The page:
chris-cowley-keystone-lintelsNational Specification Team at Keystone Lintels


With the government’s commitment to bring all greenhouse gas emissions to net zero by 2050, it has become imperative to look at ways in which we can ensure our future homes are ‘zero carbon ready’. A critical first step is ensuring the fabric of our homes is well designed and by paying careful attention to detailing and thermal bridging, we can eliminate some of the issues that create poorly performing homes.


The new Part L requirements of the Building Regulations will be seen as an important stepping stone to the Future Homes Standard in 2025 but there needs to be a clear emphasis on the design of a building’s envelope without the need for further retrofitting work. The new interim Part L uplift to energy efficiency requirements will mean all new homes will be expected to produce 31% fewer carbon emissions through a combination of fabric improvements, low carbon heating technologies and PV panels. The 31% reduction is the first step but by 2025, new housing will be expected to produce 75-80% fewer carbon emissions compared to current standards. This is a potentially massive change for the industry and a real game changer.


Getting the fabric right

What will this mean for new homes and how will we meet these higher standards? One key area will be addressing the thermal performance of a building envelope through a fabric first approach to building design. If we get the fabric right and we build as designed, we will go a long way to meeting our targets. It’s an approach that will enable us to meet and even exceed regulatory performance criteria, whether it is for large scale social housing or a much smaller residential property.

Whilst a reduction in CO2 emissions is one consideration when designing thermally-efficient housing, an improvement in thermal comfort can also have a positive impact on occupants – adding to their thermal comfort, productivity and wellbeing.


Thermal bridging

A critical element of the fabric first approach will be addressing the issue of thermal bridging, which can be responsible for up to 30% of a home’s heat loss. Eliminating thermal bridging through good design and correct product specification will be essential if we are to ensure we meet these ambitious new regulations.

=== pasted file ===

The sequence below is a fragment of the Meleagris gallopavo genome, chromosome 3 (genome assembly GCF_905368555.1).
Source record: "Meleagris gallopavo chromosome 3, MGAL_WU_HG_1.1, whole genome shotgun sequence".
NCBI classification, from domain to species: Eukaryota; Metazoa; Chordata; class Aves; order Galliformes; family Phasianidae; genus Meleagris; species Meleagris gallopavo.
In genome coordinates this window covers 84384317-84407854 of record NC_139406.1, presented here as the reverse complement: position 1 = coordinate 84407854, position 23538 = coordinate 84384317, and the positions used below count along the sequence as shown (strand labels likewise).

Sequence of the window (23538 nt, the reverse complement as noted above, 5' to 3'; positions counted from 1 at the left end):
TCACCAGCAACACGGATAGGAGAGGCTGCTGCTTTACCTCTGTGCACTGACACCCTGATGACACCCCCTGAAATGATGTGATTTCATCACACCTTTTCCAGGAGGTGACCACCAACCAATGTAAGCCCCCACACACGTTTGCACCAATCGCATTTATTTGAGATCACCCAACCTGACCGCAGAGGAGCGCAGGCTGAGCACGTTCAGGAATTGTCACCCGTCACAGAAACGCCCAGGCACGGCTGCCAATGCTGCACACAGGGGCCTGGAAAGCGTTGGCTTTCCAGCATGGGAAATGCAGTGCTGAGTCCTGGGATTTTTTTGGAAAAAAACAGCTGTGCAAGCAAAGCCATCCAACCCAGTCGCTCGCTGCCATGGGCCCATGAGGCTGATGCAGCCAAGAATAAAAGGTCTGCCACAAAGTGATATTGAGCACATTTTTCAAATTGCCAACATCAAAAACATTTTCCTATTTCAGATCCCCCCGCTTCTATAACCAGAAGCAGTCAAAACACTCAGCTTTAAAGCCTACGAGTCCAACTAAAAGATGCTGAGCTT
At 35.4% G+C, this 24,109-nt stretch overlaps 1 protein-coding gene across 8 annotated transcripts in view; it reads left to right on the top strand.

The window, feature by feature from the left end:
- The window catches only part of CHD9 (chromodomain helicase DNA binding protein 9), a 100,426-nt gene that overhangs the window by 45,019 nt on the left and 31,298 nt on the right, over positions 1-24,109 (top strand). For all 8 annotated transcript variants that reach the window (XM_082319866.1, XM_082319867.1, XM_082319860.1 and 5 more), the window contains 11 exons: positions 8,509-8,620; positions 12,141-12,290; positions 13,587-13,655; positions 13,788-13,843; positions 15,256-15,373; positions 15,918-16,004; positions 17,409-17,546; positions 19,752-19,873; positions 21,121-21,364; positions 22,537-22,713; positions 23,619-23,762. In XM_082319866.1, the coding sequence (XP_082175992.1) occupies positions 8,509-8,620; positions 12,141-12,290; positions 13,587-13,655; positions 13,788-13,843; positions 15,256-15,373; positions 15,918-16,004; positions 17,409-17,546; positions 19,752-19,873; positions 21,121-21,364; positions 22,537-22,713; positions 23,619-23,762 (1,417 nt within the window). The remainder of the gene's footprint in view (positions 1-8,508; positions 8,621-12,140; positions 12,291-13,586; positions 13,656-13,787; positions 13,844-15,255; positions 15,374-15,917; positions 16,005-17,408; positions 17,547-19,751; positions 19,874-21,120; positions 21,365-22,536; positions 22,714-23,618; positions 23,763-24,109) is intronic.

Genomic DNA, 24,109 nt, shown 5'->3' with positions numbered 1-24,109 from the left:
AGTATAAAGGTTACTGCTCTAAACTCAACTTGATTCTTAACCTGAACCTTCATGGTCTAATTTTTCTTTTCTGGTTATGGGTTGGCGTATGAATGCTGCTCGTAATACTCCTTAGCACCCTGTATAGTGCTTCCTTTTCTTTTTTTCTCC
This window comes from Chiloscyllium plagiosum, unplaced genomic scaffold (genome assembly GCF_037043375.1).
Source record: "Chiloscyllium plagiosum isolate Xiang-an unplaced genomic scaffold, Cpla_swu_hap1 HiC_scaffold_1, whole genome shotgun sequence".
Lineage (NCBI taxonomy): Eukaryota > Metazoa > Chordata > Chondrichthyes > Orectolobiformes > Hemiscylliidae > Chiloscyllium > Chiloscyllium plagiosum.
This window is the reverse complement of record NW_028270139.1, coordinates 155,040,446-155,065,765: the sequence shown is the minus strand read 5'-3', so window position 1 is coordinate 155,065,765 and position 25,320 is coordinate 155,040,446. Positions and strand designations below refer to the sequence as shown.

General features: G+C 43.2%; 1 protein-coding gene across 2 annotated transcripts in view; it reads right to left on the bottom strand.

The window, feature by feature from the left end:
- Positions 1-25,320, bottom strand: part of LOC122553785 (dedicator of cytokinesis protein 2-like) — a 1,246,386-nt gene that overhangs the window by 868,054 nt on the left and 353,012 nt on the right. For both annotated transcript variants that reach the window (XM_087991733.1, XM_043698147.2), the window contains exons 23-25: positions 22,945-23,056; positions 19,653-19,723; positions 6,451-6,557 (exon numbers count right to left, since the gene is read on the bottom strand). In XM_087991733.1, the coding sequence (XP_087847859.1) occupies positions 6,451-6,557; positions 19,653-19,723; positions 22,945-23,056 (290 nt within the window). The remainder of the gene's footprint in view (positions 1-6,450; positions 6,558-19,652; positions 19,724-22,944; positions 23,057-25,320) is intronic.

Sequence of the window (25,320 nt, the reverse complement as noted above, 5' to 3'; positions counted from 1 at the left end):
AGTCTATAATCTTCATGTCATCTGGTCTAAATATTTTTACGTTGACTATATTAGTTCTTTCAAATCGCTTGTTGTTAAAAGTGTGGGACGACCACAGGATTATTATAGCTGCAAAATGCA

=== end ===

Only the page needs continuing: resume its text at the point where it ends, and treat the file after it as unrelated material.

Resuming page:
Whilst there are some design, measurement and calculation issues, the other concern in terms of thermal bridging is that we are not building consistently what we design, or we are not detailing the right products in the right places. There are also issues with site skills and workmanship; when you fail to build correctly it undermines the good work carried out in the first place. This can lead to a performance gap between as- designed and as-built building performance. It’s why these weak spots can have a significant impact on a building’s heat loss and have a detrimental affect on the overall fabric efficiency of the external wall.


High performance lintel

Often overlooked when it comes to thermal efficiency due to a focus on insulation, window and doors, traditional steel lintels can create a significant thermal bridge in homes due to the high thermal conductivity of steel and because they span over long lengths in a typical build. However, there are solutions to address this.

For instance, Hi-therm+ has set a new standard for thermal efficiency in steel lintels. It incorporates a thermal break and is up to five times more thermally efficient than a standard lintel. Hi-therm+ is a very cost-effective solution, particularly if we look beyond the unit price, as getting the fabric right will save energy throughout the entire life span of the house.

The Hi-therm+ lintel has made a significant impact on the thermal efficiency of homes and is specified on many housebuilder projects around the UK due to its low cost and improved performance in lowering carbon emissions within the Standard Assessment Procedure (SAP).

The importance of lintels should not be understated. The Hi-therm+ lintel has a positive impact on the SAP calculation due to its impressively low thermal conductivity performance, which contributes towards its Psi value of between 0.03 & 0.06 W/m.K. This makes it the ideal low cost and sustainable solution for specifiers aiming to achieve building regulations with the fabric first approach. When you consider the BRE has found that thermal bridging can account for up to 30% of heat loss from buildings, then paying close attention to the details and structural elements such as lintels can have a huge impact on the overall thermal performance of a building.

At a time of spiralling energy costs and the current gas crisis seeing no signs of abating, making homes more energy efficient through these welcome regulatory changes will go some way to achieving our climate change target. There will be challenges for housebuilders, but fabric first will be a key priority in locking in energy savings for the lifetime of a building.